The argument that browsers should replicate IE "standards" in order to be acceptable to the masses is a flawed one. Whatever happened to making a better browser than IE and showing people how and why it's better?
The majority of people use IE, but this is because the sad truth is lots of businesses have standardised on it, and are so scared of losing money if Joe Public can't use their site with it. This is the main reason why businesses are slow to pick up on web standards.
Firebird needs to be exposed to people who think IE is "good enough". Show them popup-blocking; explain that Firebird is far more secure than the swiss cheese browser that is IE; tell them that pages load faster; show them tabbed browsing; ask them to recommend Firebird to their friends if they like it. There are so many ways that Firebird completely destroys IE in terms of functionality, but unless people on the street start to use it, the current status quo will never change.
I always recommend Firebird when a conversation about browsers occurs, and have some ideas of my own to try and get the word out there, because, as a part-time webmonkey myself, I've had enough of living in an IE-dominated world.
I guess I really wasn't very clear.
First of all, I believe that FB already renders every page that I normally visit correctly, so that's not a problem. I suppose it has more to do with the way the one "sets up" FB. Your average PC user will get confused and turned-off by having to install extensions. The idea is great, but the interface is not what most people are used to. The installation routine has to be changed - most vanilla users won't work with unzipping files manually, then, during the installation process, or the first run of FB, most popular extensions should be easilty set up wth a "point and click" kind of routine.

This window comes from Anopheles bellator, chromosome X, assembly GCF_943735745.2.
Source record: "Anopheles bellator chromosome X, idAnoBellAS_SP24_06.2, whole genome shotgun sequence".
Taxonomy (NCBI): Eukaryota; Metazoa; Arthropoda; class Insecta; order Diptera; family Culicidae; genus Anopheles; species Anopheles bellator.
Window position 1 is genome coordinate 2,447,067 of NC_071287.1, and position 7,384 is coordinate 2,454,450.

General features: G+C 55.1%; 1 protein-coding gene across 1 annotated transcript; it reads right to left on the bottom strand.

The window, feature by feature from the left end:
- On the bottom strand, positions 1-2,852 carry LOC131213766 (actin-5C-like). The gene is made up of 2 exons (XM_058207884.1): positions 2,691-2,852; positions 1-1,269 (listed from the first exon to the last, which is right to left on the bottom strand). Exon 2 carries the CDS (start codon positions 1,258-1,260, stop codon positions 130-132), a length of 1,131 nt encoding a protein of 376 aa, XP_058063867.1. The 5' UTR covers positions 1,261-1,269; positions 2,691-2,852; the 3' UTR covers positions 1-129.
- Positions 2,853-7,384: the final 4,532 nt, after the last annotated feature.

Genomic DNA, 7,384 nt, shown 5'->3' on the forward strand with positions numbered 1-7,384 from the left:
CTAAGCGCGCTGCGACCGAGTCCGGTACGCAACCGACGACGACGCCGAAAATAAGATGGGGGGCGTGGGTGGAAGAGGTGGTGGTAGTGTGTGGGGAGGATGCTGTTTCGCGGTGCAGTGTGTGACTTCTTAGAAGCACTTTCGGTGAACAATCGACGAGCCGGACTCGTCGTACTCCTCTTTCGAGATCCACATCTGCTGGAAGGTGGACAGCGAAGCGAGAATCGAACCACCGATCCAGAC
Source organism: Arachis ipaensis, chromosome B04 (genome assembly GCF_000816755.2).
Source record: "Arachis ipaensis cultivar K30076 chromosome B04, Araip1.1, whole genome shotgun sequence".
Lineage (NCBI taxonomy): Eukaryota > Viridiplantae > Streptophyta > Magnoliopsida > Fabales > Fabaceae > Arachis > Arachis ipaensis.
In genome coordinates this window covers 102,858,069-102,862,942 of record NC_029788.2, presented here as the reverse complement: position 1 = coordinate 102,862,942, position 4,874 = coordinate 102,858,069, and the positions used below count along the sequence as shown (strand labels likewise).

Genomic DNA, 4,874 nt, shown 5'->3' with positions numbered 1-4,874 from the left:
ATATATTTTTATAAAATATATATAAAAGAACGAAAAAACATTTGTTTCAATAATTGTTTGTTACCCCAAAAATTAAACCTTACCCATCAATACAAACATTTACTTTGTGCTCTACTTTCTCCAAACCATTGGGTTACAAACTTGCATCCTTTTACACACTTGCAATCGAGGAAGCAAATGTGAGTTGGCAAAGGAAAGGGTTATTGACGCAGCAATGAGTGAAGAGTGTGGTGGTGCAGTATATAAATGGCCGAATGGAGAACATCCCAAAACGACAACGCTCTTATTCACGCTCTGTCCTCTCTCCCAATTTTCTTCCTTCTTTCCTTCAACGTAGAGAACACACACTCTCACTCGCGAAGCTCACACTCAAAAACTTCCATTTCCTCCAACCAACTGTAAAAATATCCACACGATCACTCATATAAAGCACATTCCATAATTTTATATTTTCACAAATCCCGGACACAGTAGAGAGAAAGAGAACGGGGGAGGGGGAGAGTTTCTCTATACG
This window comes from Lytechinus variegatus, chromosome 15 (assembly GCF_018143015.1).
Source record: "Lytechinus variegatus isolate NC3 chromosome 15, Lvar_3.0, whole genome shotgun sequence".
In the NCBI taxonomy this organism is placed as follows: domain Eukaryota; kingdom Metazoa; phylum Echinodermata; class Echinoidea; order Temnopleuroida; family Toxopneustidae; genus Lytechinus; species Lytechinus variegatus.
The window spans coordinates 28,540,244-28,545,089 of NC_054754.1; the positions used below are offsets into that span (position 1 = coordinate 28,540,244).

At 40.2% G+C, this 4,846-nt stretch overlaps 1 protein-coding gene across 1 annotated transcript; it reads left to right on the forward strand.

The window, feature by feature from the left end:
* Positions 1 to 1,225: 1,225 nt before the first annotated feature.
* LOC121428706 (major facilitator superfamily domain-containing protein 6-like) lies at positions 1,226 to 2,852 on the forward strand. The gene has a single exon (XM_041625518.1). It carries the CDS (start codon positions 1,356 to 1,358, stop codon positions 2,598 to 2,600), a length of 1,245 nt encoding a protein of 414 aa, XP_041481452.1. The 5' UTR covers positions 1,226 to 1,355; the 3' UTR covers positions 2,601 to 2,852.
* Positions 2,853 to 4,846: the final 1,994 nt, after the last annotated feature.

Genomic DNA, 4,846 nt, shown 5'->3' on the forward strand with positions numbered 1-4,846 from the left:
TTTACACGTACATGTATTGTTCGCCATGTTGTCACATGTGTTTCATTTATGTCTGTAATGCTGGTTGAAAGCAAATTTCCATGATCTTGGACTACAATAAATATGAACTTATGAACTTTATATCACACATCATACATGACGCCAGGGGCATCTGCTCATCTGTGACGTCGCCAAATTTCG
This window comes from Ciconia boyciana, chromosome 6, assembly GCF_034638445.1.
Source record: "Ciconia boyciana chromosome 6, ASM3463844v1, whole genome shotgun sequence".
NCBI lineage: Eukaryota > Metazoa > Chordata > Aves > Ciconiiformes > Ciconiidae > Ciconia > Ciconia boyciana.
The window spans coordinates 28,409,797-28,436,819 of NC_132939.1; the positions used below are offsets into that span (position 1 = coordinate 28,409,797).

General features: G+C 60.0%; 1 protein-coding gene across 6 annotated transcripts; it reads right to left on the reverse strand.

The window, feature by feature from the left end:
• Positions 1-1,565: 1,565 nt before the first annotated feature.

My point was more to making the program more popular by appealing to the average, everyday PC user who doesn't want to tinker with anything. He/she can install software OK, but if you ask him/her to download and unzip a file, they will no-doubt avoid it.
And of course, there's the "fear factor". Telling users that it's a safer browser is one thing, but they need to know what could really happen if they continue to plod along with IE.
#11 Firebird is still a pre-beta product
Monday September 1st, 2003 12:26 AM
I think that many of the points that you make are known issues. For all the publicity that Firebird is getting, it's still only at version 0.6.1, and problems like the lack of an installer and the difficulty of installing / uninstalling extensions are targetted toward future releases. People who actually read PC pro are likely to be more technologically competent than the population average, and so they can probably cope with unzipping a file (or maybe finding the unofficial installers that are avaliable), and will certianly manage with the extensions interface.
why is it people think so small? why target 95% when you can have 100%???
it is true the customer is always right. it is also true that the customer doesnt care about standards. that is becuase it is not the customer's job to care. this responsibility falls solely on the developer of a website to ensure the underlying technology is hidden from the user no matter the browser they are using.
by johnlar <email@example.com>
Tuesday September 2nd, 2003 7:41 AM
Wow, keep on reading, this guy slowly gets very off-topic, after a while he starts to rant about nigerian scam email, without even tying its purpose into the rest of the article. Very very strange.